Non-Surgical Techniques for Nose-Jobs

Posted by Admin on April 6, 2011

Fillers to reshape the nose? An entire new range of techniques are now being used to support rhinoplasty and in some cases to replace the procedure altogether.

Originally at a 2007 meeting of the American Academy of Facial Plastic Surgery, Alexander Rivcin, MD, presented results on a new procedure, "the non-surgical nose job". This paper highlighted the 370 patients on whom he preformed the new procedure over the course of 3 and one-half years. The procedure developed by Dr. Rivcin used injections of Radiesse to disguise nasal deformities like bumps or deviations, boost underdeveloped nasal bridges, and raise or straiten drooping tips. The results of this procedure last for about a year, at the end of which patients have the option of using permanent filler like ArteFill.

Recent developments have demonstrated a use for filers to help refine the final outcomes in rhinoplasty surgery.

Imperfections following rhinoplasty are common. As a result some surgeons turn to injectable fillers. They use the filler to smooth out irregularities and asymmetries that remain after the initial surgery. An article in a recent issue of Aesthetic Surgery Journal, a publication of the American Society for Aesthetic Plastic Surgery (ASAPS), discussed the potential benefits and risks of soft tissue fillers as an adjunct to surgical reshaping of the nose.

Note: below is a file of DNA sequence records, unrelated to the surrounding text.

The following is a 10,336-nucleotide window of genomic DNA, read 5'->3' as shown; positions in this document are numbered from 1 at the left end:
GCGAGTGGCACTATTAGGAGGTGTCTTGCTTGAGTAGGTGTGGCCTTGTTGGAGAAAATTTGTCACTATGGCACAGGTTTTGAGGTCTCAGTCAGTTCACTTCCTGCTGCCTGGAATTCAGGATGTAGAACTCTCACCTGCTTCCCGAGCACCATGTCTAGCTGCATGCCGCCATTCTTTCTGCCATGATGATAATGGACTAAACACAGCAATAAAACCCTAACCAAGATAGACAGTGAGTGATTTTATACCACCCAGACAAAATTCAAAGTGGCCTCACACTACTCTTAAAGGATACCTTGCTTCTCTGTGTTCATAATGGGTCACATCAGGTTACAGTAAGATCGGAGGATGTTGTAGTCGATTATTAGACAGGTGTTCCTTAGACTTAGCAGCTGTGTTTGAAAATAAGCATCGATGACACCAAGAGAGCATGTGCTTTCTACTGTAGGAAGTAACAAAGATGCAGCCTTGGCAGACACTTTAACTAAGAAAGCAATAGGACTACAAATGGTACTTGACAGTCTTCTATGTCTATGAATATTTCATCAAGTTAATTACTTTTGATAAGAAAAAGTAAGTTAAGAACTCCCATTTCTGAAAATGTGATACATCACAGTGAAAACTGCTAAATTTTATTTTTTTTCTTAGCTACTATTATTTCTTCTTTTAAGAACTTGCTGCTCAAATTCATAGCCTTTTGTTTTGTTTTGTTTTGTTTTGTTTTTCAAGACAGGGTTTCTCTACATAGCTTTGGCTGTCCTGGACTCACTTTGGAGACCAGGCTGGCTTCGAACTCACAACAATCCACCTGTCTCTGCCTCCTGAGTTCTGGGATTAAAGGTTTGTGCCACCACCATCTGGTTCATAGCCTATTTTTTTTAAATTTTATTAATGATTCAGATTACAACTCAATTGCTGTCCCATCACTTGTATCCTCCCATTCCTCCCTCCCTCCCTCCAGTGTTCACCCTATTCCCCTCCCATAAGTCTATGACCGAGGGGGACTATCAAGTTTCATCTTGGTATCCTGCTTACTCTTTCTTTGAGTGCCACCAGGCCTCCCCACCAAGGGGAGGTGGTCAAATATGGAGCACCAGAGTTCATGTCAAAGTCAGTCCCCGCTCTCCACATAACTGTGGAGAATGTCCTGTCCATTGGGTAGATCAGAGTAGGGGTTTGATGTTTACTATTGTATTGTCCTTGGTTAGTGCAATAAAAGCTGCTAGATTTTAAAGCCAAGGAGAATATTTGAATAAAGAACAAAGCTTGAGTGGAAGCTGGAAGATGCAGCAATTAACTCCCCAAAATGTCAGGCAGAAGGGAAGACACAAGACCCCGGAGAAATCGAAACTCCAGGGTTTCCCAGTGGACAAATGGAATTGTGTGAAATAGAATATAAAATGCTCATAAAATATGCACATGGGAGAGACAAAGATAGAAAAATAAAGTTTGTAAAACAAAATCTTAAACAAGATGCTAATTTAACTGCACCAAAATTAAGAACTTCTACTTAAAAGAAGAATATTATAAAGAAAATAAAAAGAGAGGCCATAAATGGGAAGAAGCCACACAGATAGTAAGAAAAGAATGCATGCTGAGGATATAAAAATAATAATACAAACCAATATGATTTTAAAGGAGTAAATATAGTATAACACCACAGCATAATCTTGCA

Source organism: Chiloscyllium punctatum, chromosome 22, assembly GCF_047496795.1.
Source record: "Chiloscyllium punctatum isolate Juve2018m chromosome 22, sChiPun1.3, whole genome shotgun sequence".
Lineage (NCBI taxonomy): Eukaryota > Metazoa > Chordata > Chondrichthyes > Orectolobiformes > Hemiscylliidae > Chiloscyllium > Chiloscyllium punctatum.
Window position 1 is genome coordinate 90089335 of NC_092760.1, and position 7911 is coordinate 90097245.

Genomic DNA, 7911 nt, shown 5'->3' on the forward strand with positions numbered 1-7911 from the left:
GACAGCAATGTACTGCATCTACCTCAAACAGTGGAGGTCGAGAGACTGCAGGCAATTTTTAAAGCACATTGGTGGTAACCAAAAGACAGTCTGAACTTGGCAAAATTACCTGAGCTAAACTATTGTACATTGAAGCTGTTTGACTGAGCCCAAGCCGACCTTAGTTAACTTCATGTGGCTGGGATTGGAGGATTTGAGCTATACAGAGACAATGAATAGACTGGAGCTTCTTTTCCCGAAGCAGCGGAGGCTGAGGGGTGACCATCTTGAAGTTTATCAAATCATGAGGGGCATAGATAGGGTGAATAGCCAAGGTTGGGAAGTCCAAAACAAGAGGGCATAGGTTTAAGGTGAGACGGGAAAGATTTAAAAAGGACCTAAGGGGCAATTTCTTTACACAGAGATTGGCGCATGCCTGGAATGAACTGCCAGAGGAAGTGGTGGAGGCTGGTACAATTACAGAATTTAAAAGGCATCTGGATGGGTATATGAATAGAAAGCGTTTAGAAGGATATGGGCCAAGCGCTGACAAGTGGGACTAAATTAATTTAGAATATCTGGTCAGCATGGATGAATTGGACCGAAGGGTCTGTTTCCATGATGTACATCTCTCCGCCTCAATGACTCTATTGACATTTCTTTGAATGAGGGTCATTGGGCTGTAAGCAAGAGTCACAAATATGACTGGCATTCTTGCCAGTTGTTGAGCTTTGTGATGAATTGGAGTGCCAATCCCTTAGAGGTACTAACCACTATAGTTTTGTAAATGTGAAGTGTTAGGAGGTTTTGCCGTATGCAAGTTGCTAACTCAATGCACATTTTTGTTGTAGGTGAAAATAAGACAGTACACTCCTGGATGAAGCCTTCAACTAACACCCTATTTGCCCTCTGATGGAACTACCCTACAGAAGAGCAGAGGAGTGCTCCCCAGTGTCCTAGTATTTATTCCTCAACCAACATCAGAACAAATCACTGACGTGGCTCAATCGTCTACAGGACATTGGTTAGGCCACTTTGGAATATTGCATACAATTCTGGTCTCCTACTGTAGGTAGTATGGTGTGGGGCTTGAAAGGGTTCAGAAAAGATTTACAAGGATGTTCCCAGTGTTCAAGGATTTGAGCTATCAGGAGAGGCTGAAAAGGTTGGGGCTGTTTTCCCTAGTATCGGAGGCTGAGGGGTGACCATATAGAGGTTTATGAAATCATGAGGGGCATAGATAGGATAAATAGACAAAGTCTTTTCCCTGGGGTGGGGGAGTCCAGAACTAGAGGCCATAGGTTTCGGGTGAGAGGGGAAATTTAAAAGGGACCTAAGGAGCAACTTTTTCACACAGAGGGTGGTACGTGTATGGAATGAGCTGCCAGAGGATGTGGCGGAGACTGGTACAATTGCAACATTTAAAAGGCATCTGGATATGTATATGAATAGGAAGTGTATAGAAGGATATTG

However, as with the initial surgery, the skill of the surgeon is critical to success. The fillers work best on the top and sides of the nose. It does not work as well near the base or the tip of the nose where there is soft tissue. Also, placing the fillers at the proper depth in the skin is important to minimize complications. Problems include bumpy appearance, soft tissue damage, or compromising of the blood vessels in the nose.

Soft tissue fillers can be an effective treatment for certain post-surgical deformities. But they are generally not recommended as a first-line option for nasal reshaping. Neither are they recommended for patients considering revision surgery, since persistent material in the nose may complicate a future procedure.

Despite the opportunities that fillers provide for both temporary reshaping of the nose and refining surgical outcomes doctors do caution that surgeons must continue to strive for perfection in the operating room.

"Injecting fillers into the nose requires a high level of skill as well as a thorough understanding of nasal structures and soft tissues," says ASAPS President Renato Saltz, MD. "To minimize the risk of poor results or serious complications, patients should seek treatment only by a board-certified physician with relevant training and experience."

 


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